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Let’s pause for a moment to reflect on trends in U.S. public diplomacy during the almost two months that this column has been offered here: what we have seen are developments that confirm what we can call the Ted Turner rule.
In 1948, gasoline was 26 cents a gallon, a new car was $1,500, and you could drive it to see Bob Hope in the movie "Paleface," or head home to watch Milton Berle cavorting on your small, round, green TV screen.
1948 was also the year that Congress enacted the Smith-Mundt Act that has, for more than half a century, prevented Americans from understanding how a critically important part of the U.S. government carries out its responsibilities: Under that law, domestic distribution of U.S. government media content meant for overseas audiences was forbidden.
This is an important moment in the Middle East. Events have been moving quickly in several countries around the region. The questions now are whether the momentum for reform can be sustained, and whether the United States, despite its poor reputation throughout the Arab World, can play a constructive role.
WASHINGTON, March 4 -- There are no independent news organizations in the Arab world. That was the assertion of Arab journalists addressing a conference on Arab media today, who said the only truly independent voices in the Arab world are bloggers.
A Reporter Remembered: Dan Rather, Ed Murrow and the changing face of news and information.
In the 1960s, when President John F. Kennedy wanted a voice of America with impeccable credentials, he turned to Edward R. Murrow. In his career at CBS News, reporting live from wartime London, later anchoring nightly news on radio and inventing much of modern broadcast news, Murrow personified the dedication to fair and unbiased news and information that Kennedy wanted as the face of American public diplomacy of his time.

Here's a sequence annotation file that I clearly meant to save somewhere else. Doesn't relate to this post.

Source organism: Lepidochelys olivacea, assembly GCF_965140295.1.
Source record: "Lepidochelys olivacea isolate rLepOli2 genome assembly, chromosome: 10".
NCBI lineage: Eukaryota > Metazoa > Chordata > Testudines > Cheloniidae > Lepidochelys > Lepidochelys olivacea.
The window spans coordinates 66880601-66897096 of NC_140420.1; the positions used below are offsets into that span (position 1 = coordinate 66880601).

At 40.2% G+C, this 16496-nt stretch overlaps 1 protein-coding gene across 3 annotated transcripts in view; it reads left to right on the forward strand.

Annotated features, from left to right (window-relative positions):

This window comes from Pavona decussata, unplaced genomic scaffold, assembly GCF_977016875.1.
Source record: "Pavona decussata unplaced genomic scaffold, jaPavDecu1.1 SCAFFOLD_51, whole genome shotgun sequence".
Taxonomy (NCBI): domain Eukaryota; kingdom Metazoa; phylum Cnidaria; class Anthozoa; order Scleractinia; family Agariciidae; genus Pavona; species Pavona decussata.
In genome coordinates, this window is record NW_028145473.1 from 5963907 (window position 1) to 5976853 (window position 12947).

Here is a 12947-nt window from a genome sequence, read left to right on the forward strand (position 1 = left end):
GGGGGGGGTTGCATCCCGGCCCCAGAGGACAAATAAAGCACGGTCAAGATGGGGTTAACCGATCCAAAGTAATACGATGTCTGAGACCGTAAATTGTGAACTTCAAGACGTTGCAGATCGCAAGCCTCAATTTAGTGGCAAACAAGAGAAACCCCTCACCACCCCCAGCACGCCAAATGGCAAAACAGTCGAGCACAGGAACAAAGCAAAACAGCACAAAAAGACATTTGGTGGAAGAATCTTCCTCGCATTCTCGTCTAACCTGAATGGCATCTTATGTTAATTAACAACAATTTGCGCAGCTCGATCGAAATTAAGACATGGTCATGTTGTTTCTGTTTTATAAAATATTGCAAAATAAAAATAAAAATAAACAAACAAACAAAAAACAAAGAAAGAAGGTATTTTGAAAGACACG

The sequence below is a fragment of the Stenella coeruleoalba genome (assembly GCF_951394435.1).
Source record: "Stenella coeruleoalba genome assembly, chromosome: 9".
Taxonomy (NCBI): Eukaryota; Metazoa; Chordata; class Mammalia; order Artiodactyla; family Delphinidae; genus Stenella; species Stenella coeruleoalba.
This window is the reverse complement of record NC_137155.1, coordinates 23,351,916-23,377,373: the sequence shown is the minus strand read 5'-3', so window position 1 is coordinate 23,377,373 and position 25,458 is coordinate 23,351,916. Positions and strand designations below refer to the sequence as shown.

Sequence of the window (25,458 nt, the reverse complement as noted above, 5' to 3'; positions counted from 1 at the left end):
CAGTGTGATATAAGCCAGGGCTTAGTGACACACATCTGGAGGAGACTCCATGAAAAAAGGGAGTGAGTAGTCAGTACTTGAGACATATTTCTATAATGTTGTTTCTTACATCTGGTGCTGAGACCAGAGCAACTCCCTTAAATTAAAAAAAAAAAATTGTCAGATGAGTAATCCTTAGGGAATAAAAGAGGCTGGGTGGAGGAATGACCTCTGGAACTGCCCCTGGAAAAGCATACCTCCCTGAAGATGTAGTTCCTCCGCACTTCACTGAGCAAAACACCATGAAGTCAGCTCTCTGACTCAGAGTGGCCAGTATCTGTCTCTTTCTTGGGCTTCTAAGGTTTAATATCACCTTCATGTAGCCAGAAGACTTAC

Iraq’s election went off better than expected. Now that the results have been announced the hard part begins.
Let’s say Al Jazeera goes south, then what?
The Arabic-language satellite channel from Qatar has changed the way people receive information, especially in the Middle East, and it has changed the way information is fashioned and perceived. So if Al-Jazeera goes on the block and new owners take over, which now appears likely, or if it simply goes dark, which is unlikely but one never knows, things will never be the same. Like him or not, the Emir of Qatar, who came up with the idea, has Chutzpah. Okay, let’s call it that vision thing.